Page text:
That was last week. And once again there's not a sound. But all the same, they didn't have to “withdraw” in such a hurry, at the very least one of them could've stuck his head in the door and said, Arno, he could've said, it's just temporary. But not one of them even said so much as that, and so now I'm expected to do my duty and hold the fort because what we've got in the department here is top secret; and when I said to Martha, this time they've posted me right smack in the middle of the nerve center—that's how I put it, “nerve center”—she said, oh, cut it out, why do you have to be stuck in the nerve center? The work you've been doing is hard enough, isn't it, Arno? I've never been able to figure out how you could do that and still live with yourself and your ever-loving soul, but now this, with you in the middle of the nerve center of the whole business, it can only bring you bad luck, Arno. And when I told Comrade Tolkening what Martha said about me being posted to the middle of the nerve center—and when all's said and done it shows a lot of respect on my comrades' part—he just laughed and said, don't give it a second thought, Arno, and what do women know anyways about duty and what's needed in our work? But I did not tell Comrade Tolkening what the boy had to say when he came home and Martha told him about my new posting to the nerve center, there's no way you can tell something like that to a comrade, why, he'd think Comrade Bobrich was raising a viper at his bosom, a real live viper, and how reliable can Comrade Bobrich possibly be with a brood of vipers like that in his own house? And anyways I'd never dream of touching one single file in the nerve center—they're all lined up there with their yellow and green and crimson and orange stickers, all organized by category and then alphabetically—and so what if I did sometimes look up at the second shelf from the top, fourth compartment on the right, Bat to Bur? But I'm not in there anyhow, the staff records are kept separate. Only Comrade Kuhnt has access to our personal files, nobody else does.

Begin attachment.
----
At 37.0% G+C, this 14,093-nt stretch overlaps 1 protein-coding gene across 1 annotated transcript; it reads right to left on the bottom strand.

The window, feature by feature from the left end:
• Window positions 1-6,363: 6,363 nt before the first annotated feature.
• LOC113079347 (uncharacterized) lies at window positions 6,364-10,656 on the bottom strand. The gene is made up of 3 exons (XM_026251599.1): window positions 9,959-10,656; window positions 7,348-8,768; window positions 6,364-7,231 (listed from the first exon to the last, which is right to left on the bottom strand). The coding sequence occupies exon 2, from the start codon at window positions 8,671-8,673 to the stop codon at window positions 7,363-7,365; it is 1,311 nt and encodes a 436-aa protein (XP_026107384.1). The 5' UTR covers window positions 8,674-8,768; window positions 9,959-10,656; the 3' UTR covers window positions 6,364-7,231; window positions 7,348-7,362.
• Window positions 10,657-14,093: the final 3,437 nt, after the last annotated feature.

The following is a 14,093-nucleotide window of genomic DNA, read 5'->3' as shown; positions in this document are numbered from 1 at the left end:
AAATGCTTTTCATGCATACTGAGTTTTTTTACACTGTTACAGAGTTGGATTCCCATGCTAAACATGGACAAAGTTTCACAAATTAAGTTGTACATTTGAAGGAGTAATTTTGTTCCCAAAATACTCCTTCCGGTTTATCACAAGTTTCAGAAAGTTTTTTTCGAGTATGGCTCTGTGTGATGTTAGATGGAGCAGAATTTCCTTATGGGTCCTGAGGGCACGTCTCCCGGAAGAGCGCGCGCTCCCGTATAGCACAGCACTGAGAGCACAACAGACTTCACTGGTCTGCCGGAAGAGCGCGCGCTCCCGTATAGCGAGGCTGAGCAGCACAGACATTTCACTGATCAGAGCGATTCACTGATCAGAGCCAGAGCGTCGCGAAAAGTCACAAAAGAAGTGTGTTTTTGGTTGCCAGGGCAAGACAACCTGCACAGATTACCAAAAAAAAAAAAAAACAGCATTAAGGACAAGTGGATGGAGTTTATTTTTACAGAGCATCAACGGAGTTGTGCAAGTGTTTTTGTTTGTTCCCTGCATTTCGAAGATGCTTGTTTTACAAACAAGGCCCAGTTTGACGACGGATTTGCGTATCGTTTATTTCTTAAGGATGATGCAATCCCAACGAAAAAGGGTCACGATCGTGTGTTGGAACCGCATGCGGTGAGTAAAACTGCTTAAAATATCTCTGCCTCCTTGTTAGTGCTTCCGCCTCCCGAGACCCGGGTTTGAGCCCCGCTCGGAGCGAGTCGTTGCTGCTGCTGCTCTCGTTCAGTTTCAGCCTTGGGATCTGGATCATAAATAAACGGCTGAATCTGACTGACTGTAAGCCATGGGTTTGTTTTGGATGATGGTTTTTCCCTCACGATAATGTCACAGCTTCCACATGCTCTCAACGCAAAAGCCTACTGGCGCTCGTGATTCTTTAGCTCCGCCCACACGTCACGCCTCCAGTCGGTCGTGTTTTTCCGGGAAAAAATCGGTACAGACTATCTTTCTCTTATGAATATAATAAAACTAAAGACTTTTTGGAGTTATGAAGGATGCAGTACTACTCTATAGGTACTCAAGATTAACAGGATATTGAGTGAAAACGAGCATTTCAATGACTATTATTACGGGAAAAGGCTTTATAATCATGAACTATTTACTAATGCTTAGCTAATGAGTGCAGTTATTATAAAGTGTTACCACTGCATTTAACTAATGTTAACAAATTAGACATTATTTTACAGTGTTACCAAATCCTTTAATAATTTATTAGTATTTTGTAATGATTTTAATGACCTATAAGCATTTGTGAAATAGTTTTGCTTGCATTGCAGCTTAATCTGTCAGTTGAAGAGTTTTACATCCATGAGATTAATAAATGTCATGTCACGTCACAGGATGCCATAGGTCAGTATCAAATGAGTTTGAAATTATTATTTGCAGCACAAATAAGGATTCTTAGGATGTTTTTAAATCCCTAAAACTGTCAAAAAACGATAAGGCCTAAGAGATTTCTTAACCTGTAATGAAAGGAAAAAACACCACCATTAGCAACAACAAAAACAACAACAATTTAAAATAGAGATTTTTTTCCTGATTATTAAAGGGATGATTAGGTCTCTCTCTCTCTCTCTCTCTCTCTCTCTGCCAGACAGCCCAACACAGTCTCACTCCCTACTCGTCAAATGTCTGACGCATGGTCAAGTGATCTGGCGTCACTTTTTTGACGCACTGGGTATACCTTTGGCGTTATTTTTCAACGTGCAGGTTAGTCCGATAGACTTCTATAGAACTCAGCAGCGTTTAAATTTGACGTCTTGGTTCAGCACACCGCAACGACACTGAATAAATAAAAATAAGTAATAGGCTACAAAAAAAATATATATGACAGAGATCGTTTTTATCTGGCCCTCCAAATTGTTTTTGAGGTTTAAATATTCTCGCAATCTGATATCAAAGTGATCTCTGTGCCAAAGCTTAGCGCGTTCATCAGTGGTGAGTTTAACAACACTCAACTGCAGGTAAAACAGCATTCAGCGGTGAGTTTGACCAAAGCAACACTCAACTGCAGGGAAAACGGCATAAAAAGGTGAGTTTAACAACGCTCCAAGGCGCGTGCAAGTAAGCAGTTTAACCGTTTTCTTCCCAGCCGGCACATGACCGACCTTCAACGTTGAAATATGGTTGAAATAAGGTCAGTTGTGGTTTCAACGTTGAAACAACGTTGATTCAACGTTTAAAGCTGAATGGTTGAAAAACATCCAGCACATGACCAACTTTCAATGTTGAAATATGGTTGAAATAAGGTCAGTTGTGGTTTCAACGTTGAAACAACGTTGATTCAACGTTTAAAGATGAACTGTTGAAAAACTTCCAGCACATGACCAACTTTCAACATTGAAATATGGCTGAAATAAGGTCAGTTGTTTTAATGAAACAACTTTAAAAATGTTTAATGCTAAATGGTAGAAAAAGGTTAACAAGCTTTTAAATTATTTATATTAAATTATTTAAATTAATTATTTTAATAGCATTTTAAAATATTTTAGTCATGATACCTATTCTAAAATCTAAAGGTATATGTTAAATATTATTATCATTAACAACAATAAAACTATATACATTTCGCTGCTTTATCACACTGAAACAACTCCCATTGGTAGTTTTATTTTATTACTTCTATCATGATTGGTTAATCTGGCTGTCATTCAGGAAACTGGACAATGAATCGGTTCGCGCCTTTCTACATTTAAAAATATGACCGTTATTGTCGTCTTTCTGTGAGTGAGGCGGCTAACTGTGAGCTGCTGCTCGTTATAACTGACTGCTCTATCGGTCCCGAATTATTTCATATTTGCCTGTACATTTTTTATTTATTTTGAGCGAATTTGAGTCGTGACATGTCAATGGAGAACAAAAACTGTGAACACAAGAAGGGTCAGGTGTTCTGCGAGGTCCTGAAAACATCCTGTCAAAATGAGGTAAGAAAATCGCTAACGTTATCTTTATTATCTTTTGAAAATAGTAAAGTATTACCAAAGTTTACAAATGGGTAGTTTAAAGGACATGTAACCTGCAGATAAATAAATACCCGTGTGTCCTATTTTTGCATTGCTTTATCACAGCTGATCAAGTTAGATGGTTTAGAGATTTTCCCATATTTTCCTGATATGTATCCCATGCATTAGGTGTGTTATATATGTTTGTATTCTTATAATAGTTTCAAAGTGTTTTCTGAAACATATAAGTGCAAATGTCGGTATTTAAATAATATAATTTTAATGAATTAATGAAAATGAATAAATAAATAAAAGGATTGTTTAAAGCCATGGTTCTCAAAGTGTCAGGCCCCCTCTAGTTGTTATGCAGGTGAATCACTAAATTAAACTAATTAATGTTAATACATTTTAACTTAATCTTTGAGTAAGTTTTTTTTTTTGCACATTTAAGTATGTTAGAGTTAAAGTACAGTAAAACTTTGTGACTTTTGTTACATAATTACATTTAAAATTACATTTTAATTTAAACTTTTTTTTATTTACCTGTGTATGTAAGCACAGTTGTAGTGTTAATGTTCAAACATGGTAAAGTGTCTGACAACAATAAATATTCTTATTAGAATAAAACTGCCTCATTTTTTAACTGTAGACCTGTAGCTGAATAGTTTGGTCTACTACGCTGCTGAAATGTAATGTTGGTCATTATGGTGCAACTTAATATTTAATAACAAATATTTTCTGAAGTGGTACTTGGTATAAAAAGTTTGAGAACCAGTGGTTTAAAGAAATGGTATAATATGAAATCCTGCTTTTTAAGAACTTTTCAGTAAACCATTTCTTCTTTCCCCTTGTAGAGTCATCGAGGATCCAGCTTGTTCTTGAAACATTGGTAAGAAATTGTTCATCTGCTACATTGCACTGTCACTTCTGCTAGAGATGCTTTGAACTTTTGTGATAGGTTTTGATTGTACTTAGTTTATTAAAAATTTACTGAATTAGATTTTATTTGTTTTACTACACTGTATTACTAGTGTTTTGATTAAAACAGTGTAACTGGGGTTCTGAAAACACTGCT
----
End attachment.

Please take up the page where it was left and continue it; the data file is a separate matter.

Still, the boy isn't a bad apple, and we've done a good job raising him in the best sense of the word, but he's embarrassed, he says, because of his dad. Why should a son, I ask, find it so embarrassing to have a father who's only doing his duty to his class and his job, and as a father? Martha says the same thing but the boy just shrugs when she tells him that, but then he tells me that if I didn't know before now who I was workin' my fuckin' ass off for all those years then I really should've clued in when the boss had to stand up in public and defend himself, and then he laughs in a way that stabs me right in the heart and I really want to let him have it but Martha grabs my arm in time and says, things are hard enough without you two fighting!
How long were they gone last Friday? Twenty minutes maybe, thirty, no more, then they came sneaking back in and acted sort of embarrassed, and Comrade Kallweit was the only one to say something, false alarm, he said, they've all marched off out front, they were scared shitless they'd get bashed on the head. I can understand Comrade Kallweit; Comrade Kallweit was always a pushy sort, and now they've gone and taken his pistol off him, he's got another one at home, he says, as a backup, but he hasn't got one here anymore and feels castrated, he says—Kallweit's actually a very decent sort and takes a personal interest in us too, always asking after Martha and the boy—I'm worried, I said to Comrade Kallweit, about Martha, Martha has her doubts, why are people leaving, she keeps asking, it certainly can't just be for the bananas and a few rags, there are other values after all, and why can't we make those people understand that, or do you really think the pressure you're putting on them's going to convince any one of them? Then Comrade Kallweit shook his head and put his hand on my shoulder and sighed, you got it rough, Arno. Me too. That's a fact.